As Antique Radio Enthusiasts turn more to online auctions sites to find vintage radios, we, as a group, are going to see more incidents of crack and broken Bakelite cabinets damaged during shipment.
Gone are the days of great garage and yard sale vintage radio "finds", at least in my part of the country.
While most auction sites and shipping companies offer financial remediation, at the end of the day you are still left with a radio with a broken cabinet.
Here is an example of a recently acquired radio I received from an eBay seller. The radio was securely packed yet it was still damaged in shipment. The divider piece, labeled "Consoltone" completely snapped off and there were small Bakelite pieces that fell out of the back of the cabinet. It is important to collect all of these pieces and you will need then for the repair.
Here is a picture of the jagged crack on the side of the radio. I hope I can find all of the Bakelite pieces so I can glue them back in place.
What is Bakelite?
Bakelite is an early form of plastic, developed by American chemist Leo Baekekand in 1907. It was one of the first plastics to be made from all synthetic or man-made compounds.
Molded Bakelite forms in a condensation reaction of phenol and formaldehyde, with a wood or asbestos fiber as a filler, under high pressure and heat. Bakelite only needs a few minutes to cure. The result is a hard plastic material.
Bakelite enabled electronic manufactures to produce low cost radios for the masses as it allowed them to mass produce identical molded cabinets quickly and with much less labor that traditional wooden ones.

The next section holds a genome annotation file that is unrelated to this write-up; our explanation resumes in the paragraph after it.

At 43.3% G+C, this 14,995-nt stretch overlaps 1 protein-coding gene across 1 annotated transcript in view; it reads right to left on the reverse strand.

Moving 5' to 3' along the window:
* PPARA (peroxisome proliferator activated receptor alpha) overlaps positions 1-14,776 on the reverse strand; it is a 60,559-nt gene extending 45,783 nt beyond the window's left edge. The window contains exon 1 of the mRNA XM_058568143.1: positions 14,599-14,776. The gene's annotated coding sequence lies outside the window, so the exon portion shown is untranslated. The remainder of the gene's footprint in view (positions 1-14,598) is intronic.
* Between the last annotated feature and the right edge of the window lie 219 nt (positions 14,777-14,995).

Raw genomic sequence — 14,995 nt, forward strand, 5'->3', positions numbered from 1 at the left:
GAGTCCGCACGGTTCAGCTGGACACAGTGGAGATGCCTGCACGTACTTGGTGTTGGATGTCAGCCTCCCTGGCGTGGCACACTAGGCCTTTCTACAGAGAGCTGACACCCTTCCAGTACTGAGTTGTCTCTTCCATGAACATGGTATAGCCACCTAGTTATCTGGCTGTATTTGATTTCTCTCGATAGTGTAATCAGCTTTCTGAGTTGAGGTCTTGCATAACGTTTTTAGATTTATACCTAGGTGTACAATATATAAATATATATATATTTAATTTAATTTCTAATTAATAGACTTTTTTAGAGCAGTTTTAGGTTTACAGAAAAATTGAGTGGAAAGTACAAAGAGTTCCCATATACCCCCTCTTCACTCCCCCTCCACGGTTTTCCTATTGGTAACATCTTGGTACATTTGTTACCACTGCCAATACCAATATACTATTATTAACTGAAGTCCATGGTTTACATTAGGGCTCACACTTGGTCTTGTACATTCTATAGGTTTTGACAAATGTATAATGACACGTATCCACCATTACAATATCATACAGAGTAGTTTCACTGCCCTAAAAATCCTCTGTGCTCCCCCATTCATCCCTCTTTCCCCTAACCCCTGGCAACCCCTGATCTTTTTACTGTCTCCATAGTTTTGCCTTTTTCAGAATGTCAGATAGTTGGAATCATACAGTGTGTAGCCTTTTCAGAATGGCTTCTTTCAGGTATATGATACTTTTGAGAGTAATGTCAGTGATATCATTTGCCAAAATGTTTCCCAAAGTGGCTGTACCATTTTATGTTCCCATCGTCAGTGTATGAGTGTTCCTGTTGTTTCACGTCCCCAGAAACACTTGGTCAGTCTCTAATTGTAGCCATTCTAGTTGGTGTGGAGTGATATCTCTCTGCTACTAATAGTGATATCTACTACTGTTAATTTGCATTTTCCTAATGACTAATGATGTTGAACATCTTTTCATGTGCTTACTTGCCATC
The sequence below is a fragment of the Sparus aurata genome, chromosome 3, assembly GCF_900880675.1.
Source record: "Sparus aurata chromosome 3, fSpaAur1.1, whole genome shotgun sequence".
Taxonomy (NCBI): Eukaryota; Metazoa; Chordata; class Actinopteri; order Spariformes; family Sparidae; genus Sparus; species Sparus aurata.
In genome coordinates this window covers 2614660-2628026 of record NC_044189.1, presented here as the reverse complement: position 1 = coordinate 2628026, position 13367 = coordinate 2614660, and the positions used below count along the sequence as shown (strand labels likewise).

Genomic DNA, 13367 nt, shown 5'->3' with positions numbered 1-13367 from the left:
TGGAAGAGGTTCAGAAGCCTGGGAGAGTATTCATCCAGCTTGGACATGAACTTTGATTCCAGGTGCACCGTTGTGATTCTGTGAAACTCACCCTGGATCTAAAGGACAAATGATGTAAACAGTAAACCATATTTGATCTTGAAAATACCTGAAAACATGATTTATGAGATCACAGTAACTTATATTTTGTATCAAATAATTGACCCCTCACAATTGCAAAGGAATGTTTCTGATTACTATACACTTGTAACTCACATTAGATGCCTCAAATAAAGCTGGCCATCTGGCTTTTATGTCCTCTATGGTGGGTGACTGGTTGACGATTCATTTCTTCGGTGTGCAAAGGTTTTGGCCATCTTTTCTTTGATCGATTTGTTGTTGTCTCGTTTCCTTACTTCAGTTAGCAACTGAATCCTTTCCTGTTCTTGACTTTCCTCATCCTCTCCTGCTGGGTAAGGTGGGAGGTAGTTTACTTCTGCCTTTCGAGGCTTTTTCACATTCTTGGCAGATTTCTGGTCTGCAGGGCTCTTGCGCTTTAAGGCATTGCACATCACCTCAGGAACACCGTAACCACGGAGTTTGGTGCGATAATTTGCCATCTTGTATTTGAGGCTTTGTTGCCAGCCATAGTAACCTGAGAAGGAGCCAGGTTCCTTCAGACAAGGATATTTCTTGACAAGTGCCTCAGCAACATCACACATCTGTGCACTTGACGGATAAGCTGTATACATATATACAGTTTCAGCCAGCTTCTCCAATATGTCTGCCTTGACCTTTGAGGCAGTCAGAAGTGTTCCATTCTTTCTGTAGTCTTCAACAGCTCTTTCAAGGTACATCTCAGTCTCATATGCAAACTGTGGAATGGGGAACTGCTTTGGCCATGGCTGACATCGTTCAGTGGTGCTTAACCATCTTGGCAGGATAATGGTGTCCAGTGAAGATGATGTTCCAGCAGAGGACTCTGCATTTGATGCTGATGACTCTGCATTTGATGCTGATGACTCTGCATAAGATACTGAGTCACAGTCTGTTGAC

Step 1 Clean Cabinet
You need to throughly clean the radio cabinet once all of the electronics have been removed. I use a bucket filled with water and dish washing detergent. A toothbrush and vegetable scrubber work great for getting the dirt out of small crevices. I then rinse the cabinet off with water and dry with chamois lint free towels. I let the cabinet dry overnight before performing the next step.
Step 2 Initial Gluing
I used Loctite Super Glue, a Cyanoacrylate based adhesive, to glue all of the broken Bakelite pieces back in place. Super Glue adheres well to the porous Bakelite material. Here is a picture of the Zenith Consoltone cabinet show the divider missing.
Pictured below is the cabinet with the divider glued firmly in place. The Loctite Super Glue does give a few seconds to reposition the work before it dries, holding the piece securely in place.
For long cracks, I apply a thin coating of Loctite Super Glue to the all mating surfaces then hold the pieces together. I then apply clear packing tape over the glued joints to hold them in place during the drying process. I leave the packing tape in place for at least 24 hours.
After 24 hours, when I am sure the glue holding the mating surface is dry, I apply another bead of Loctite Super Glue to the crack from the inside of the Bakelite cabinet.
Step 3 Reenforcement
I reenforce the bonding power of the Loctite Super Glue with a bead of JB Weld over the crack on the inside of the cabinet. Some Antique Radio Enthusiasts prefer Fiberglass Mat impregnated with Cyanoacrylate based adhesive. I chose JB Weld because it has a fairly long set time, making it easy to work with and clean up. In addition, it can be sanded and painted making the repair less visible to the naked eye.
I also apply a JB Weld to act as a filler when small Bakelite pieces are missing. Below is a picture of the recently glued divider with JB Weld applied at the mating joints.
Step 4 Sanding the Seams
I use a orbital sander to sand the all the seams that were filled in with JB Weld. Here is a picture of the seams sanded on the divider.